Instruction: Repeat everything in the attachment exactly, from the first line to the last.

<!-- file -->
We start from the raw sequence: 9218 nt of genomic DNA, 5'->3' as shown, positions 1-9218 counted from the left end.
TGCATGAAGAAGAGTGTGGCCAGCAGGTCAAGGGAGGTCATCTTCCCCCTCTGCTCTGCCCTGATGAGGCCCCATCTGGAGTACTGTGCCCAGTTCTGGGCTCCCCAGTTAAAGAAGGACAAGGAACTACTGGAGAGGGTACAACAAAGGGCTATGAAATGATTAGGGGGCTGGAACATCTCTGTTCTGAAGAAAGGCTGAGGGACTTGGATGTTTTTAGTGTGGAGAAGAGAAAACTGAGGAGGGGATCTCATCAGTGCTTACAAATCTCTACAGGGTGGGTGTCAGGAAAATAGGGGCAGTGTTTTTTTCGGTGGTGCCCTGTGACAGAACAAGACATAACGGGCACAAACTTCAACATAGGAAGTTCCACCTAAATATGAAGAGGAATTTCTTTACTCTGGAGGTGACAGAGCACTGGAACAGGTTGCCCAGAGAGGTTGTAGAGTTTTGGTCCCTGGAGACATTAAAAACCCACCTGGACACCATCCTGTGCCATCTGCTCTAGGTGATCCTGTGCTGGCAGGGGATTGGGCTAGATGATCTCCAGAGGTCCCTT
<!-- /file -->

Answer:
We start from the raw sequence: 9218 nt of genomic DNA, 5'->3' as shown, positions 1-9218 counted from the left end.
TGCATGAAGAAGAGTGTGGCCAGCAGGTCAAGGGAGGTCATCTTCCCCCTCTGCTCTGCCCTGATGAGGCCCCATCTGGAGTACTGTGCCCAGTTCTGGGCTCCCCAGTTAAAGAAGGACAAGGAACTACTGGAGAGGGTACAACAAAGGGCTATGAAATGATTAGGGGGCTGGAACATCTCTGTTCTGAAGAAAGGCTGAGGGACTTGGATGTTTTTAGTGTGGAGAAGAGAAAACTGAGGAGGGGATCTCATCAGTGCTTACAAATCTCTACAGGGTGGGTGTCAGGAAAATAGGGGCAGTGTTTTTTTCGGTGGTGCCCTGTGACAGAACAAGACATAACGGGCACAAACTTCAACATAGGAAGTTCCACCTAAATATGAAGAGGAATTTCTTTACTCTGGAGGTGACAGAGCACTGGAACAGGTTGCCCAGAGAGGTTGTAGAGTTTTGGTCCCTGGAGACATTAAAAACCCACCTGGACACCATCCTGTGCCATCTGCTCTAGGTGATCCTGTGCTGGCAGGGGATTGGGCTAGATGATCTCCAGAGGTCCCTT